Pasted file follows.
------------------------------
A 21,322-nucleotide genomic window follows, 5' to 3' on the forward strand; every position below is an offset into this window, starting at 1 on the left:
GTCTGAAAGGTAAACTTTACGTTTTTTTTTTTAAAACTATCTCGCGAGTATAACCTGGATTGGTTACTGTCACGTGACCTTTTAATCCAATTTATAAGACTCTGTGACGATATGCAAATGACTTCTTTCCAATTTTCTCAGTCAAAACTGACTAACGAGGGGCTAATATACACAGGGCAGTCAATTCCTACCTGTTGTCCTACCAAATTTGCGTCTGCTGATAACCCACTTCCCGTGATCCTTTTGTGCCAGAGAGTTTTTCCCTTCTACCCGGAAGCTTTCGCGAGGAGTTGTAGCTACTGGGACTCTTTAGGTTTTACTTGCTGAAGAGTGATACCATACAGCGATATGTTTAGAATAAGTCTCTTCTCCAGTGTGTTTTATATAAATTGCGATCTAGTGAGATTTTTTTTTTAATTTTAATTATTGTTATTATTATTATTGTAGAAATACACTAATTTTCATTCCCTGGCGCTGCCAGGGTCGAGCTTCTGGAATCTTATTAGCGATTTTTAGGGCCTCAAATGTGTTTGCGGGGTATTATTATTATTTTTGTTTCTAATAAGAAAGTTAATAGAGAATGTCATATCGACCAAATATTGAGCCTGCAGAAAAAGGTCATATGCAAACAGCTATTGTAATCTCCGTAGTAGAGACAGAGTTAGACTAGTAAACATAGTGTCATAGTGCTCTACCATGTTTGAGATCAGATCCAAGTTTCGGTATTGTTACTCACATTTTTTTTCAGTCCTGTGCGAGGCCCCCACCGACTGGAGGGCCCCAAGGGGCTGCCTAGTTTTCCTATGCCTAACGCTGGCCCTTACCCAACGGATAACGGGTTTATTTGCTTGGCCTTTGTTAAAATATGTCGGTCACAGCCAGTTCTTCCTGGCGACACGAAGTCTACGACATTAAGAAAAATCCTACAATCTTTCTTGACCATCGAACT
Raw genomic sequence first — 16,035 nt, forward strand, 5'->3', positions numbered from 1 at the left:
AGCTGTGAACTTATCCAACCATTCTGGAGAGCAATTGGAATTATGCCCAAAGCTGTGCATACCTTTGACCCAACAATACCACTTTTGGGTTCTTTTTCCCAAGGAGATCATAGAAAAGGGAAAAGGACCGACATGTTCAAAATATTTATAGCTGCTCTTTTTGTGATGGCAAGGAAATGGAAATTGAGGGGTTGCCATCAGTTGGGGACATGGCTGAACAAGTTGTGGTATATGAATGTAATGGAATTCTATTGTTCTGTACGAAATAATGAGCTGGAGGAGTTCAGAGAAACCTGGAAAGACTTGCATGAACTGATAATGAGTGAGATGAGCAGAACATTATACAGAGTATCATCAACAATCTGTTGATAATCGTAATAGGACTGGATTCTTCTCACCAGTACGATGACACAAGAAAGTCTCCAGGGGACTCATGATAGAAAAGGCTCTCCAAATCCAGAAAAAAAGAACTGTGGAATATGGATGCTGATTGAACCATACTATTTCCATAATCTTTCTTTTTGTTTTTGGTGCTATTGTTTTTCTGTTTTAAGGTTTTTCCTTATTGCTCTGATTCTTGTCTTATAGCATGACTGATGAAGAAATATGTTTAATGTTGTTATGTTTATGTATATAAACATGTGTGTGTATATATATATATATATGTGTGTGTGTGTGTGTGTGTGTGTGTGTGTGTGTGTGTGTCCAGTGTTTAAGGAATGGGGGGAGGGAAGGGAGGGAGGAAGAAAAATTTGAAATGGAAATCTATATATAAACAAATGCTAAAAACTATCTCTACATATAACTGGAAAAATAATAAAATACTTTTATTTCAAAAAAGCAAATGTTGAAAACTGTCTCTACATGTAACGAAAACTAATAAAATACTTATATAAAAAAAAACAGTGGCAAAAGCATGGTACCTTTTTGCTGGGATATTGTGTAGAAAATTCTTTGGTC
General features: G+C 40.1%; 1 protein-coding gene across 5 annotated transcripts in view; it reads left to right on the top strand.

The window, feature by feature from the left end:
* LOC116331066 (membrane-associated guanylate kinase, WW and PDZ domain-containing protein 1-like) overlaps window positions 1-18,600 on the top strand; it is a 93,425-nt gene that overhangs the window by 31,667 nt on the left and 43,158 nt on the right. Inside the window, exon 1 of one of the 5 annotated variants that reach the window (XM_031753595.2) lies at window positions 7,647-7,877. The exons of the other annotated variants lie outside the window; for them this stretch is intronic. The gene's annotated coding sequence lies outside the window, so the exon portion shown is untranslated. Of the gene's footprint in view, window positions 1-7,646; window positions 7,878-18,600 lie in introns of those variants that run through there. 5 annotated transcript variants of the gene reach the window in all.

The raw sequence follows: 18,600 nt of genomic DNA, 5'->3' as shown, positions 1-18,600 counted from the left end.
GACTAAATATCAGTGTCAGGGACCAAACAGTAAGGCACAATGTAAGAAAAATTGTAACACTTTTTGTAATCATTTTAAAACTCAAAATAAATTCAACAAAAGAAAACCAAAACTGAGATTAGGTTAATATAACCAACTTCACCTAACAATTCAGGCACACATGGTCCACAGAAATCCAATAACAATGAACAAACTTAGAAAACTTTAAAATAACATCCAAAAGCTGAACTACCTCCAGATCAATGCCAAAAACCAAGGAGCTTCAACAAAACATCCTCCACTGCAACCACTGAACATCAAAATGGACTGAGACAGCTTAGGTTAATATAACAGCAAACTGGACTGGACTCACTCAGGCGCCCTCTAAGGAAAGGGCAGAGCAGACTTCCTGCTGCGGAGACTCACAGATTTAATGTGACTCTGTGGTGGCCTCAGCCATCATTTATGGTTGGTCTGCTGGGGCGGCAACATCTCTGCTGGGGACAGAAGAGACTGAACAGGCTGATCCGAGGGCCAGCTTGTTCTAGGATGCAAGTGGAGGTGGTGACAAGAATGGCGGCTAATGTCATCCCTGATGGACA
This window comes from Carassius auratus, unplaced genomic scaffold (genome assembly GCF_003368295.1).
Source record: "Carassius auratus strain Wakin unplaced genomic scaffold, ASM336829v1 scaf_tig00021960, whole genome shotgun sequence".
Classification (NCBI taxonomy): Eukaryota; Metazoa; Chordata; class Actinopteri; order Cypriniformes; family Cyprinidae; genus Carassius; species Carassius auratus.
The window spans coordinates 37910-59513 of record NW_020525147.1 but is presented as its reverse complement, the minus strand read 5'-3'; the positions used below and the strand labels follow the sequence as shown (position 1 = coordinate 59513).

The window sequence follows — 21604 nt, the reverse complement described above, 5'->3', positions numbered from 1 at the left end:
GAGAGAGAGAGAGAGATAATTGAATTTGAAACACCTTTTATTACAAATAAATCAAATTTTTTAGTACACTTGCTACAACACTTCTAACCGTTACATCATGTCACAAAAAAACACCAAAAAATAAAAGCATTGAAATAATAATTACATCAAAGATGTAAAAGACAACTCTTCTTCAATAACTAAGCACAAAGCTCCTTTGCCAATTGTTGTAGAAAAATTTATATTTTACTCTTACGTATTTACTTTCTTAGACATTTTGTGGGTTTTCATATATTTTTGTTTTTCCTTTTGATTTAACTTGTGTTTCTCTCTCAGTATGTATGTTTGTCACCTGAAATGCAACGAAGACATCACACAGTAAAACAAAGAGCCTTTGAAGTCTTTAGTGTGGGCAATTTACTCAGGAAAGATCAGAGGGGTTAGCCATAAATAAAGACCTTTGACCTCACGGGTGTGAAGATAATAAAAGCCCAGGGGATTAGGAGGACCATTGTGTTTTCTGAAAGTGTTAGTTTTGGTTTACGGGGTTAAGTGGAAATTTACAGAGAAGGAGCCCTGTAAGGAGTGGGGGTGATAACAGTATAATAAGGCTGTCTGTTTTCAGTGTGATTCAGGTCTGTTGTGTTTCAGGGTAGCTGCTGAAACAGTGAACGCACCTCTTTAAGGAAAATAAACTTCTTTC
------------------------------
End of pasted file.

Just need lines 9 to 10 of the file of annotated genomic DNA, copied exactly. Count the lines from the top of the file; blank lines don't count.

GACTAAATATCAGTGTCAGGGACCAAACAGTAAGGCACAATGTAAGAAAAATTGTAACACTTTTTGTAATCATTTTAAAACTCAAAATAAATTCAACAAAAGAAAACCAAAACTGAGATTAGGTTAATATAACCAACTTCACCTAACAATTCAGGCACACATGGTCCACAGAAATCCAATAACAATGAACAAACTTAGAAAACTTTAAAATAACATCCAAAAGCTGAACTACCTCCAGATCAATGCCAAAAACCAAGGAGCTTCAACAAAACATCCTCCACTGCAACCACTGAACATCAAAATGGACTGAGACAGCTTAGGTTAATATAACAGCAAACTGGACTGGACTCACTCAGGCGCCCTCTAAGGAAAGGGCAGAGCAGACTTCCTGCTGCGGAGACTCACAGATTTAATGTGACTCTGTGGTGGCCTCAGCCATCATTTATGGTTGGTCTGCTGGGGCGGCAACATCTCTGCTGGGGACAGAAGAGACTGAACAGGCTGATCCGAGGGCCAGCTTGTTCTAGGATGCAAGTGGAGGTGGTGACAAGAATGGCGGCTAATGTCATCCCTGATGGACA
This window comes from Carassius auratus, unplaced genomic scaffold (genome assembly GCF_003368295.1).